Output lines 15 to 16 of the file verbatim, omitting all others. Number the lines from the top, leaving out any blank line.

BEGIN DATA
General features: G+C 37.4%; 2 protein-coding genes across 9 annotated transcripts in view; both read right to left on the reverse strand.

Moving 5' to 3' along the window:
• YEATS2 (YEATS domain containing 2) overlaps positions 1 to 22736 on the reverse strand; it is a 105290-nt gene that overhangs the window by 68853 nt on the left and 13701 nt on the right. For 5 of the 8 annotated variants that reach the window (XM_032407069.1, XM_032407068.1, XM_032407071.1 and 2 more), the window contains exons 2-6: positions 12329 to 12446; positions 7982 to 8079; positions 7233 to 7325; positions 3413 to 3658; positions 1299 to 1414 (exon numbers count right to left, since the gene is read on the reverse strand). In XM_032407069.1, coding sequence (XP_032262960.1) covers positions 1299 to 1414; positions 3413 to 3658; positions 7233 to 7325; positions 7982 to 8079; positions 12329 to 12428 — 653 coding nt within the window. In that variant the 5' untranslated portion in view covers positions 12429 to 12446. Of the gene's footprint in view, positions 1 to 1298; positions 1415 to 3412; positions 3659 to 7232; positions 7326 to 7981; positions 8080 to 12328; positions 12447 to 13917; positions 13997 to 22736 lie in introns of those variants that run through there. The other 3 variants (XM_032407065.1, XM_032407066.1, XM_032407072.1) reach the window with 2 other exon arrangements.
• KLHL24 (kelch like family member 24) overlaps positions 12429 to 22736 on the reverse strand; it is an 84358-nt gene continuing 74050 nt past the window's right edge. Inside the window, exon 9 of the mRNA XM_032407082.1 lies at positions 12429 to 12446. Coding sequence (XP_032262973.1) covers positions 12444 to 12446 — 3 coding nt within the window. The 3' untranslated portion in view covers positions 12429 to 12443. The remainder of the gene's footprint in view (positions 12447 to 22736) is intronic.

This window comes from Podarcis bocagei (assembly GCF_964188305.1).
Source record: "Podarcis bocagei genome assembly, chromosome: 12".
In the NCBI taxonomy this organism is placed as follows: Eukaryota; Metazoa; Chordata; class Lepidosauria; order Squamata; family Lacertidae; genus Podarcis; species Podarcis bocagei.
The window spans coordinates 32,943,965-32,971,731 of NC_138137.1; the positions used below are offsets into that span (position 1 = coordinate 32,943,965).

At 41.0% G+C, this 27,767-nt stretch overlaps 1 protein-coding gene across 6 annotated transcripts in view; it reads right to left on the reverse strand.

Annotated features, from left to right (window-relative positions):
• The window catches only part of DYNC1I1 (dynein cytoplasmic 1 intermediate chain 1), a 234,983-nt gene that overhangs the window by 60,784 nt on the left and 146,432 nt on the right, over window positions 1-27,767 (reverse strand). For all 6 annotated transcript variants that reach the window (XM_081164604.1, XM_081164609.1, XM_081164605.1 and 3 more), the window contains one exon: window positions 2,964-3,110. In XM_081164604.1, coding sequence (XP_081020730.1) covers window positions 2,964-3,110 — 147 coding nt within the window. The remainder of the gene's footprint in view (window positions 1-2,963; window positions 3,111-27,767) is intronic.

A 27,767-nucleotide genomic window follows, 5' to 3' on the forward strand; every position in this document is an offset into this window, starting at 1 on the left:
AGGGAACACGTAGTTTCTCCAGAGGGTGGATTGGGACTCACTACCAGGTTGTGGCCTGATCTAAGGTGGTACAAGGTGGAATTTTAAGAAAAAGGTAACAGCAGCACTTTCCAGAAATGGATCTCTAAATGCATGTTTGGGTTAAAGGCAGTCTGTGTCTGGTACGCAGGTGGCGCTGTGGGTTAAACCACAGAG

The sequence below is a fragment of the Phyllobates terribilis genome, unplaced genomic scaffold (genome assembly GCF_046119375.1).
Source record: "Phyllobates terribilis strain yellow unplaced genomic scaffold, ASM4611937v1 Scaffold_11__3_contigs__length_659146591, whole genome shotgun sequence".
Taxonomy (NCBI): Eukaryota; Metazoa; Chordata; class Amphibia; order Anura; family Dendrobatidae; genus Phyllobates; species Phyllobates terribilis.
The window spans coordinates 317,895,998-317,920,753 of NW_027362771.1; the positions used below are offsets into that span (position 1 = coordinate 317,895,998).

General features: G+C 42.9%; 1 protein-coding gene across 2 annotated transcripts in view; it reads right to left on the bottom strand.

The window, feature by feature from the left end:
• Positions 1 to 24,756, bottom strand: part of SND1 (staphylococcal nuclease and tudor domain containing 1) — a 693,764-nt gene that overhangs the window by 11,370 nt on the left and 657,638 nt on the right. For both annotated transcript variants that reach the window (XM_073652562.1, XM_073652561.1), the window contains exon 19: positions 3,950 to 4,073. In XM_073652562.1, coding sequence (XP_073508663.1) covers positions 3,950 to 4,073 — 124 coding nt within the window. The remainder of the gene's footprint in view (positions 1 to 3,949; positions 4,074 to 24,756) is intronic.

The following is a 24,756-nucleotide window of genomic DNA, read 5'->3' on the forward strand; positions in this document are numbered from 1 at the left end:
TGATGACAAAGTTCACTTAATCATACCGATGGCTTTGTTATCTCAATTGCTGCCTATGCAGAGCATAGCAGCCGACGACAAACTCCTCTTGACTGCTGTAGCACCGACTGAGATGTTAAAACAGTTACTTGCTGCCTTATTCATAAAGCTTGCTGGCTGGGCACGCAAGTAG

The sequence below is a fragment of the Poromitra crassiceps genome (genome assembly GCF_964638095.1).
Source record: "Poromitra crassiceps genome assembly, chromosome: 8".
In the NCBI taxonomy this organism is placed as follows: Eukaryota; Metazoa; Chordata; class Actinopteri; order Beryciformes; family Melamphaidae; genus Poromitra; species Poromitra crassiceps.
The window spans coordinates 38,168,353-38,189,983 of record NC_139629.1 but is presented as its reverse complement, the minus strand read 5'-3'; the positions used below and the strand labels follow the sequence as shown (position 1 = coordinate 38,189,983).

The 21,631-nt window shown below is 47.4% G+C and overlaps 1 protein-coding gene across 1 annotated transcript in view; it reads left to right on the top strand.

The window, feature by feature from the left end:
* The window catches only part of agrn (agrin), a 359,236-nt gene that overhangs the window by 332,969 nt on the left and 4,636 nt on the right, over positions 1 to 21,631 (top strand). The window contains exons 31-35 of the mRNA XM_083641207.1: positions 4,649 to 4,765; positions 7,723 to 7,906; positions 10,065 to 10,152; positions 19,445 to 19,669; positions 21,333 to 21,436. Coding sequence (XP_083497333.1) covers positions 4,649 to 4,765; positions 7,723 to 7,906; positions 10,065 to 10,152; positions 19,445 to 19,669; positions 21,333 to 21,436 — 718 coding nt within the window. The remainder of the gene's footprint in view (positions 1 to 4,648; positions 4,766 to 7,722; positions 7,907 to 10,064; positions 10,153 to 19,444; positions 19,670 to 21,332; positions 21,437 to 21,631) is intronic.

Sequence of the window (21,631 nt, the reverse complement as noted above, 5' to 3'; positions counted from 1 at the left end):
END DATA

Source record: "Phyllobates terribilis strain yellow unplaced genomic scaffold, ASM4611937v1 Scaffold_11__3_contigs__length_659146591, whole genome shotgun sequence".
Taxonomy (NCBI): Eukaryota; Metazoa; Chordata; class Amphibia; order Anura; family Dendrobatidae; genus Phyllobates; species Phyllobates terribilis.